How Londoners Died in One Plague-Ridden Week in 1665
In 16th- and 17th-century London, in response to recurrent epidemics of bubonic plague, authorities instituted the tradition of publishing a bill of mortality each week. The “Great Plague of London,” which hit the city in the summer of 1665, is estimated to have killed between 75,000 and 100,000 Londoners (out of a total population of about 460,000). This page represents the death tally of all city parishes for the week of Aug. 15-22, 1665, when the plague had infected 96 of the 130 parishes reporting.
In Suggestions for Victorious Bus Boycotters, MLK's Powerful Turn Toward Nonviolence
This document, drafted by the Montgomery Improvement Association, advised victorious bus boycotters on best practices for riding the newly integrated city bus system.
Photos of Contemporary Workers With Ancient Artifacts From the Earliest Histories of Their Jobs
These portraits depict present-day workers alongside ancient Middle Eastern artifacts that date from the very beginnings of their professions. Commissioned by the Oriental Institute at the University of Chicago, they’re taken by photographer Jason Reblando. Reblando made the images using a tintype process, which lends them a patina of age.
Gen. Patton's 1943 Memo Accusing Mental Casualties of Cowardice
A number of U.S. military officers doubted the legitimacy of mental casualties during World War II. Some presumed that soldiers who claimed to have suffered nervous breakdowns on the battlefield were malingering to avoid serving in harm's way. Nothing reflected that attitude more than this order from Gen. George S. Patton to all commanders in the Seventh Army, then stationed in Italy, on Aug. 5, 1943.
The Battered First-Aid Kits That Accompanied Early-20th-Century Explorers on Their Journeys
In the late 19th and early 20th centuries, publicity-minded British pharmaceutical firm Burroughs Wellcome & Company placed its “Tabloid” first-aid kits on several famous expeditions. During that time, American and British media regularly featured stories of adventure in the polar reaches, the colonies of the British Empire, and the high seas. By associating their medicine chests with these endeavors, Burroughs Wellcome capitalized on the popular craze for exploration.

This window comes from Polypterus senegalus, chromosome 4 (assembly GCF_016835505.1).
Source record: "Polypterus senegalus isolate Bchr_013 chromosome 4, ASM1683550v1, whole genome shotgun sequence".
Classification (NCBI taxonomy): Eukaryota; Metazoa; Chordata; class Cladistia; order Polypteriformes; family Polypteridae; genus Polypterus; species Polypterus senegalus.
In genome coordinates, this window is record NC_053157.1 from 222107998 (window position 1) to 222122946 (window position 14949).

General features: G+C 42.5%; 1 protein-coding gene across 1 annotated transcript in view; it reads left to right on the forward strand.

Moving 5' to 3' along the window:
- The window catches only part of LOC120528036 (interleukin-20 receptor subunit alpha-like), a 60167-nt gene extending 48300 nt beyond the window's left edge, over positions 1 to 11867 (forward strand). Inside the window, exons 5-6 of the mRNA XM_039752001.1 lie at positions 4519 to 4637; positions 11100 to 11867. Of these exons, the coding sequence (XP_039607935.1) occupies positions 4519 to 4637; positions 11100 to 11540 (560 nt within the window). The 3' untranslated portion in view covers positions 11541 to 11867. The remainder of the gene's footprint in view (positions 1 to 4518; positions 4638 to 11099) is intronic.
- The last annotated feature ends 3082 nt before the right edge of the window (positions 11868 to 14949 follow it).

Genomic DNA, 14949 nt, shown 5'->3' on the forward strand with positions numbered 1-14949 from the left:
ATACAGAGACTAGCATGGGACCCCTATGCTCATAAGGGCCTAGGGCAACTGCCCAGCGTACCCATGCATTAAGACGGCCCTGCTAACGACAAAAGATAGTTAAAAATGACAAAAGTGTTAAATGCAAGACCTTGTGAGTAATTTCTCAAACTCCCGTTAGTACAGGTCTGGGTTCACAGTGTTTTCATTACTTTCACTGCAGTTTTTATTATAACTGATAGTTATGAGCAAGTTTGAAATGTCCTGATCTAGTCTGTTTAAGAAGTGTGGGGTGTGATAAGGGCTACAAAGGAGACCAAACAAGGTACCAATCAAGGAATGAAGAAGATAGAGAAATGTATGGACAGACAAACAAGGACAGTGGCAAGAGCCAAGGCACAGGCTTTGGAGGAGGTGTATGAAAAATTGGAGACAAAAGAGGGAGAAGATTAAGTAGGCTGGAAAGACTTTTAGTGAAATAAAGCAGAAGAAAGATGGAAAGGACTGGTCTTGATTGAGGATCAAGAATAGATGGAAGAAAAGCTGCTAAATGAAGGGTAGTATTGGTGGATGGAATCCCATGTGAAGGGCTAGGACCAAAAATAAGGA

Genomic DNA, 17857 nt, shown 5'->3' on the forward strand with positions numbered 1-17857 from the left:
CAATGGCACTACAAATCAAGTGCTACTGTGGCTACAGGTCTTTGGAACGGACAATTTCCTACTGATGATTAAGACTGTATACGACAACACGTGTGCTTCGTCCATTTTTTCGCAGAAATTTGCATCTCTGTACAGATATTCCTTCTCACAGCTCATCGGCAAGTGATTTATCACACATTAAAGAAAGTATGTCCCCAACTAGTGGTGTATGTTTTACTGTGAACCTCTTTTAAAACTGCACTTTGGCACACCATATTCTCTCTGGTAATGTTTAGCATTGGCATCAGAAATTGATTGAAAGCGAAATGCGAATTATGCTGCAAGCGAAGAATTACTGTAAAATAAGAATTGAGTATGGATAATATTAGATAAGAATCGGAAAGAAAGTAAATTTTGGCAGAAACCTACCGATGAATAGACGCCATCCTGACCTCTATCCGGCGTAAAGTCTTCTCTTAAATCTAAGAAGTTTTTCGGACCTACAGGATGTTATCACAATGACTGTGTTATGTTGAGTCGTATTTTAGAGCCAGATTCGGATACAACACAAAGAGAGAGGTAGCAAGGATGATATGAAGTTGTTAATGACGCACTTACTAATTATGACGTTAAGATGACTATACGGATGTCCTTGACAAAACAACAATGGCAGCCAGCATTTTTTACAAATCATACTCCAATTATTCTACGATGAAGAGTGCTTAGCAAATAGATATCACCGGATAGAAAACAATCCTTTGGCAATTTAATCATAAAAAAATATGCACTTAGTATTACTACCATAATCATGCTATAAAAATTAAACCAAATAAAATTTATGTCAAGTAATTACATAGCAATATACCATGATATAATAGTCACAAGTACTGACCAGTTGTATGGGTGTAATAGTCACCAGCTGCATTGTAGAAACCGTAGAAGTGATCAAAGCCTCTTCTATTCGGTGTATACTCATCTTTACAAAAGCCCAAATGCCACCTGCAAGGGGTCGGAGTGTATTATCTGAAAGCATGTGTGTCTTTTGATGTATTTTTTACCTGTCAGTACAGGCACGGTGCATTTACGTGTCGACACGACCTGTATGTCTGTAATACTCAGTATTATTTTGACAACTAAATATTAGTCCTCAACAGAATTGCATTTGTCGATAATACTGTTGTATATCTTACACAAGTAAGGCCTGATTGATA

A Pretty 1940 Map of American Diversity, Annotated by Langston Hughes
This map, issued by the Council Against Intolerance in America in 1940, shows the ethnic groups living in the United States, offering a picture of their geographical locations, typical employment, and religious commitments. The document was owned by poet Langston Hughes, and is collected in his papers at Yale’s Beinecke Rare Book & Manuscript Library.
Some Everyday Words That Meant Really Different Things to Early American Colonists
Joan P. Bines’ Words They Lived By: Colonial New England Speech, Then and Now is a collection of words that are still familiar today, but that were used in totally different ways in colonial New England. Bines, director of the Golden Ball Tavern Museum in Massachusetts, follows words in several categories (work, drinking, the military, the sea) from the everyday contexts of colonial life through to the present day. Each word, as you might expect, contains a little story about the way life was once lived.
Chart Shows Occupations of Soldiers Most Likely to Be Rejected by the Union Army. (Sorry, Editors, Barkeeps, and Tailors.)
This chart takes a retrospective look at the results of medical examinations performed on prospective Union soldiers during the Civil War. The chart divides total results by conscript’s occupations; its bars show ratios of rejected conscripts to total people examined within each occupation. The chart was included in a report published by the Army’s Provost Marshal General’s Bureau, authored by Jedediah H. Baxter and printed in 1875, that tapped information about 1 million total medical examinations.
A Beautiful Driftwood-and-Sealskin Map, Carved by an Inuit Hunter in 1925
Inuit hunter Silas Sandgreen made this map for the Library of Congress in 1925. The map represents the Crown Prince Islands, in Disko Bay, on the west coast of Greenland. Sandgreen carved driftwood to signify the islands’ landmasses, painting the material to mark areas of rocks and vegetation. The driftwood is sewn to sealskin.
The Government Advice That Scared 750,000 Britons Into Euthanizing Their Pets
This pamphlet, distributed to concerned pet owners and keepers of domestic livestock in 1939, lists the British government’s suggested precautions for dependent animals in a time of war. In her bookBonzo’s War: Animals Under Fire, 1939-1945, journalist Clare Campbell estimates that the government’s 1939 advice, disseminated via newspapers and the BBC, scared 750,000 pet ownersinto euthanizing their animals.